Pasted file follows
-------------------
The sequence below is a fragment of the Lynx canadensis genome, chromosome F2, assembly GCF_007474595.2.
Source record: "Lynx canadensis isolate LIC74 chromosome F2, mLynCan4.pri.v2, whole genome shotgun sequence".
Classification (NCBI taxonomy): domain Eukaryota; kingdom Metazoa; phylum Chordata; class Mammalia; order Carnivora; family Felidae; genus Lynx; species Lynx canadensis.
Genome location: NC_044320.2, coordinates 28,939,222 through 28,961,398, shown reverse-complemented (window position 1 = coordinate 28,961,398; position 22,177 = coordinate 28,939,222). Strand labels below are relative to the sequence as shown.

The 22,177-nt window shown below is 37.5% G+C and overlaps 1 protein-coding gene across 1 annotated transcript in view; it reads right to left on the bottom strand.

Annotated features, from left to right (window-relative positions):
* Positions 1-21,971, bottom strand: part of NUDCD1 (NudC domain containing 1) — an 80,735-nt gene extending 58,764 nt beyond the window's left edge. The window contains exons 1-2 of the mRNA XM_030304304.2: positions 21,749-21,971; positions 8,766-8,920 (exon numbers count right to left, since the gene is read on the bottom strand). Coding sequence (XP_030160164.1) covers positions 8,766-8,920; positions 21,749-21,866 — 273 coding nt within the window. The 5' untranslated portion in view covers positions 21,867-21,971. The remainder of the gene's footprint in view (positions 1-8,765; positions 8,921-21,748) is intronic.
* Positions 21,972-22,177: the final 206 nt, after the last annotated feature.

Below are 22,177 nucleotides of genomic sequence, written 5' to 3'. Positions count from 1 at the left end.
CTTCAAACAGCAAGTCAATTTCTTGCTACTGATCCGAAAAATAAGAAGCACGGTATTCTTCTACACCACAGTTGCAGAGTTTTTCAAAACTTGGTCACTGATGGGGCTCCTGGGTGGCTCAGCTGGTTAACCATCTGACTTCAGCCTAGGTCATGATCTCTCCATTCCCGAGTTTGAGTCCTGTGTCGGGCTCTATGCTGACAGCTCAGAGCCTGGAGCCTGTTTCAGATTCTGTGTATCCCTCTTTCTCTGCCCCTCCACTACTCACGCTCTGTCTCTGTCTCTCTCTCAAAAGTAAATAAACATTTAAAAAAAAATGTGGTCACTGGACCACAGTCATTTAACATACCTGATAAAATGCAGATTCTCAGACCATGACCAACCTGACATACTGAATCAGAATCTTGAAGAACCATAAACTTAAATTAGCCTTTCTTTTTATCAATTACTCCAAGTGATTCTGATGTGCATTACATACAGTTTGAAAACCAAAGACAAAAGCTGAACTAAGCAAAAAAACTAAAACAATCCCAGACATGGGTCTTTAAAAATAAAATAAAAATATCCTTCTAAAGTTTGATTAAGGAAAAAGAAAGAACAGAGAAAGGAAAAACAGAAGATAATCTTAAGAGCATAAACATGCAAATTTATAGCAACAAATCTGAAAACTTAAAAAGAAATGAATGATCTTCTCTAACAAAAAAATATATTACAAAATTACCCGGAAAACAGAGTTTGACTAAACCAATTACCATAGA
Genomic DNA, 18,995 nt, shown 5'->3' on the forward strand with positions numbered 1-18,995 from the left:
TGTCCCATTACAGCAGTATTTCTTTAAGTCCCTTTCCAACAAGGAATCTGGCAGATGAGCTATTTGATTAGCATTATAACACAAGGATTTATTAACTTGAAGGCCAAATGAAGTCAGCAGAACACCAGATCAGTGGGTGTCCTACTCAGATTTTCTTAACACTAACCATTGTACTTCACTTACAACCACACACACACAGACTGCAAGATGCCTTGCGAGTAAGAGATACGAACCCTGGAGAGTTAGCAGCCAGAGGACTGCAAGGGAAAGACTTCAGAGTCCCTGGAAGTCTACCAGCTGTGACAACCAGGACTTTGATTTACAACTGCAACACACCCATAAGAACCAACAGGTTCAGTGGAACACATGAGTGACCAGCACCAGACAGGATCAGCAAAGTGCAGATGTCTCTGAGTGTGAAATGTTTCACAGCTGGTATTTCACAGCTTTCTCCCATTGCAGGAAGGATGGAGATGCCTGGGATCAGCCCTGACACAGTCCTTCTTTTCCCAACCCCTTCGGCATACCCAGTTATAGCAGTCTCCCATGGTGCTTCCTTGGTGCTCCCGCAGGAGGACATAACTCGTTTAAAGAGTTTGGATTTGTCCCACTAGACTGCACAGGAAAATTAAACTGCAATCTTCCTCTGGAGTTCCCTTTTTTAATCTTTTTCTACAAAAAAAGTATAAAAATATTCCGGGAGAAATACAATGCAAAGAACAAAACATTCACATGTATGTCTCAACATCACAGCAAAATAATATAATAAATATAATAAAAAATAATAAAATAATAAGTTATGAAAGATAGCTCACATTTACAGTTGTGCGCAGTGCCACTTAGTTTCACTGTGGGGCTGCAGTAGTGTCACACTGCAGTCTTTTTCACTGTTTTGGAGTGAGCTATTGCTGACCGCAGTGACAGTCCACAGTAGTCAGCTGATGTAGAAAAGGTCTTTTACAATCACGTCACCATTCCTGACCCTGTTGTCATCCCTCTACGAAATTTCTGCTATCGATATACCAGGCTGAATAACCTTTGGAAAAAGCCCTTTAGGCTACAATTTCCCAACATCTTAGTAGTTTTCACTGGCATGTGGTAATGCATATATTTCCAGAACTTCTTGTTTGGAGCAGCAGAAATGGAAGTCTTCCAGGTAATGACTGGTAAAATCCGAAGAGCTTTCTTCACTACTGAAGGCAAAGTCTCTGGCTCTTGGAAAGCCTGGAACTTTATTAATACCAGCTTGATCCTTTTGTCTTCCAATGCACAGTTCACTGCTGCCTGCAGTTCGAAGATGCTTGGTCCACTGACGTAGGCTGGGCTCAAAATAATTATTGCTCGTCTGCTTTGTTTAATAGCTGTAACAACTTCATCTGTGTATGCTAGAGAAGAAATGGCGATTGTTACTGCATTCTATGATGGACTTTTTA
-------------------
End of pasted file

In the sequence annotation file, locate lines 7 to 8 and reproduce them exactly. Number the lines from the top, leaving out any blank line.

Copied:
* Positions 1-21,971, bottom strand: part of NUDCD1 (NudC domain containing 1) — an 80,735-nt gene extending 58,764 nt beyond the window's left edge. The window contains exons 1-2 of the mRNA XM_030304304.2: positions 21,749-21,971; positions 8,766-8,920 (exon numbers count right to left, since the gene is read on the bottom strand). Coding sequence (XP_030160164.1) covers positions 8,766-8,920; positions 21,749-21,866 — 273 coding nt within the window. The 5' untranslated portion in view covers positions 21,867-21,971. The remainder of the gene's footprint in view (positions 1-8,765; positions 8,921-21,748) is intronic.
* Positions 21,972-22,177: the final 206 nt, after the last annotated feature.